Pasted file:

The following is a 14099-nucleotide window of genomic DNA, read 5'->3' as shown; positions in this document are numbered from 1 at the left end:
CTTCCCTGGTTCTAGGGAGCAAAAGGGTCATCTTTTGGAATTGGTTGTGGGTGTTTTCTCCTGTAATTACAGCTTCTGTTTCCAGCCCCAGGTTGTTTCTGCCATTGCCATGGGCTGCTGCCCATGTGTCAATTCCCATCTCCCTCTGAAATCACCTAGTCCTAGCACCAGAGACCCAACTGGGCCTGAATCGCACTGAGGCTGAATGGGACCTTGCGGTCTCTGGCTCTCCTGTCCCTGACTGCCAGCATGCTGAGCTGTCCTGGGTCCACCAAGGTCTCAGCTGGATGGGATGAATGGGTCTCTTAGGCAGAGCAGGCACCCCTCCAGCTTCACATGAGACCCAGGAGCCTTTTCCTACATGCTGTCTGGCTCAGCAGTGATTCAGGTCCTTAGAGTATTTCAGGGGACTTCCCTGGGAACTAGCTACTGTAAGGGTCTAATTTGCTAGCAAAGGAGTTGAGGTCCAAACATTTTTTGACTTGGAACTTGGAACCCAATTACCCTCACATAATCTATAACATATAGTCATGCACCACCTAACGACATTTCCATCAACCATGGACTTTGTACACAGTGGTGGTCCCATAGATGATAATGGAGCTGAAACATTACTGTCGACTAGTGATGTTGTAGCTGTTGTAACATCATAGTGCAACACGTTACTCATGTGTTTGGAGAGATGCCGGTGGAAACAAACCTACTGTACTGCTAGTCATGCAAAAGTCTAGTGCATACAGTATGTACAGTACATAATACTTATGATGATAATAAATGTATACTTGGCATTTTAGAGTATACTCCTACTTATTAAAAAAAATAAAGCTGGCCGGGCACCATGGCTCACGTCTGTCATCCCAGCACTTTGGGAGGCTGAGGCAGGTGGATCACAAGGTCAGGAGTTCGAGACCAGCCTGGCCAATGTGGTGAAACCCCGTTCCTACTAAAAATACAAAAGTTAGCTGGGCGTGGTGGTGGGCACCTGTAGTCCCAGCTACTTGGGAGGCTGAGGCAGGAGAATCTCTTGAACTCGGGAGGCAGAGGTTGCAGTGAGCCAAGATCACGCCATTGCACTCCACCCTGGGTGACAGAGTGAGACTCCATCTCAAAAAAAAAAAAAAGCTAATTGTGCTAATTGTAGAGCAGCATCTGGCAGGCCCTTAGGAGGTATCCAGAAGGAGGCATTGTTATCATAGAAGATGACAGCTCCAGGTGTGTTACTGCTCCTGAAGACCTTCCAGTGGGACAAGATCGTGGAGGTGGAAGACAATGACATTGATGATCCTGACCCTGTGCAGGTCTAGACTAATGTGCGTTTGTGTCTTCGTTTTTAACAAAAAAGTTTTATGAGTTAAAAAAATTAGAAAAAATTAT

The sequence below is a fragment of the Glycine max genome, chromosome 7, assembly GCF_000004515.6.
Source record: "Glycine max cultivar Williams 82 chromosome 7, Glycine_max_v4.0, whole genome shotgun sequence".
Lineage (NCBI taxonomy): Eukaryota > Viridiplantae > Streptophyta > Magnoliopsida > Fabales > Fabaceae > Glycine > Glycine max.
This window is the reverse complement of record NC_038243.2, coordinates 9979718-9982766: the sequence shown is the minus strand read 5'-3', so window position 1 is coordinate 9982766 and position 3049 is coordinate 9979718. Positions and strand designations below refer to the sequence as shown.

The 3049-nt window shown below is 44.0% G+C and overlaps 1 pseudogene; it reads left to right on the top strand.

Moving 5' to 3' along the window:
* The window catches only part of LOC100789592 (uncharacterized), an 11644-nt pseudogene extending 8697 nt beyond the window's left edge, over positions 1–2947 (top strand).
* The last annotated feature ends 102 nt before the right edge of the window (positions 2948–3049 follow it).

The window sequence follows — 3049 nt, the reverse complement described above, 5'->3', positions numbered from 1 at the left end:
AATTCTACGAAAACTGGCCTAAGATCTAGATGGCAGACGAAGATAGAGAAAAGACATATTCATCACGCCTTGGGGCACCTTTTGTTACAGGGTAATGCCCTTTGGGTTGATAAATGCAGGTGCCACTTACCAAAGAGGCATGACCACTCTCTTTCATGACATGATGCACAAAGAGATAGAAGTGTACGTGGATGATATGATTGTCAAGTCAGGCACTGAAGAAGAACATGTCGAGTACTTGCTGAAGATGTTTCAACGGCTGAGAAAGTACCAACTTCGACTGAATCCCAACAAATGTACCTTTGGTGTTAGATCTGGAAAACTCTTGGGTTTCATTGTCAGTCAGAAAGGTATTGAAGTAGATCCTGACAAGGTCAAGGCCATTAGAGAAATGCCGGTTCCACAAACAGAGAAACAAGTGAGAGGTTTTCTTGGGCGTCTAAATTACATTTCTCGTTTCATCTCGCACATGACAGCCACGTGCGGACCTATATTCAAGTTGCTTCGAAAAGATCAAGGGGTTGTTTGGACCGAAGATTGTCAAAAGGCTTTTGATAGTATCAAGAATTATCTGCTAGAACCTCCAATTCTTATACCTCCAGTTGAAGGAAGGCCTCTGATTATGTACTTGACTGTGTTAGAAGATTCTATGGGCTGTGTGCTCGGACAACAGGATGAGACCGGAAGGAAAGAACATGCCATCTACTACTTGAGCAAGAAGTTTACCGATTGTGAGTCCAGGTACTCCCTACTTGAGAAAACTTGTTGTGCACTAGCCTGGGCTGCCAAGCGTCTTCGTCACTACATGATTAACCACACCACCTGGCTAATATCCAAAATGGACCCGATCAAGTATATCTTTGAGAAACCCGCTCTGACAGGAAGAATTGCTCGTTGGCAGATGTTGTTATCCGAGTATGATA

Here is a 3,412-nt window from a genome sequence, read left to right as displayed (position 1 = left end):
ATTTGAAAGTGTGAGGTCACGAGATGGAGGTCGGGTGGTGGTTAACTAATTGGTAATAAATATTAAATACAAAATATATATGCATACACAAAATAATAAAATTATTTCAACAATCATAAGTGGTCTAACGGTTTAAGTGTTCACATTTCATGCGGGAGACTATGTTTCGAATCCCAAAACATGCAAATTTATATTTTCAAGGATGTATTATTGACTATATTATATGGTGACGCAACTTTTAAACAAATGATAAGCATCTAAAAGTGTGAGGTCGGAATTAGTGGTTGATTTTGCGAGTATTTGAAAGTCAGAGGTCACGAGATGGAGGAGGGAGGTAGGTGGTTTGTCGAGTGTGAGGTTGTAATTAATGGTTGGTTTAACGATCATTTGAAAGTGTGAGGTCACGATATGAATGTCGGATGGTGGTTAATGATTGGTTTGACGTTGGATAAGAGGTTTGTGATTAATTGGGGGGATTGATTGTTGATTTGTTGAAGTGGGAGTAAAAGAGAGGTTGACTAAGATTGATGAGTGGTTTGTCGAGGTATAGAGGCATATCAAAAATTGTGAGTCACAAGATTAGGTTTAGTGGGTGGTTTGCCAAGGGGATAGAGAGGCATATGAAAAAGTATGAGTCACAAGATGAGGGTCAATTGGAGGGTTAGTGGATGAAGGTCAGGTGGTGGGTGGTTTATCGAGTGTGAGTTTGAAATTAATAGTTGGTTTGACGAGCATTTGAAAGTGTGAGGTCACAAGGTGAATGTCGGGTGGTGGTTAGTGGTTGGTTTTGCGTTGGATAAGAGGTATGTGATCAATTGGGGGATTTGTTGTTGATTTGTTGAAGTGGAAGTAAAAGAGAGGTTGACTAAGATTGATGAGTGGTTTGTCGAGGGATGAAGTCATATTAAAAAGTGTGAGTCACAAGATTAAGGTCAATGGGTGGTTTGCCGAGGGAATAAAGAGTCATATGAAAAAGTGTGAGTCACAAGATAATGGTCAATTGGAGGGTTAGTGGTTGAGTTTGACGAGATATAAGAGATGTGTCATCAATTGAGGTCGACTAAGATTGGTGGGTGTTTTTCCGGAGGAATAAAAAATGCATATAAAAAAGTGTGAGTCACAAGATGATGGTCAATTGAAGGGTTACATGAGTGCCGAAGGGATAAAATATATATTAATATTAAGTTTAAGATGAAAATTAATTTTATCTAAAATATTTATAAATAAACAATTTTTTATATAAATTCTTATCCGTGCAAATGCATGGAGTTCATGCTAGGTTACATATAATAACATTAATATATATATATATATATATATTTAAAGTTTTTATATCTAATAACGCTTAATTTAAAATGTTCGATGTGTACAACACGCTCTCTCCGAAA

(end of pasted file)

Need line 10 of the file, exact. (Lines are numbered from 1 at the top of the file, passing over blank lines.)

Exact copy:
* The last annotated feature ends 102 nt before the right edge of the window (positions 2948–3049 follow it).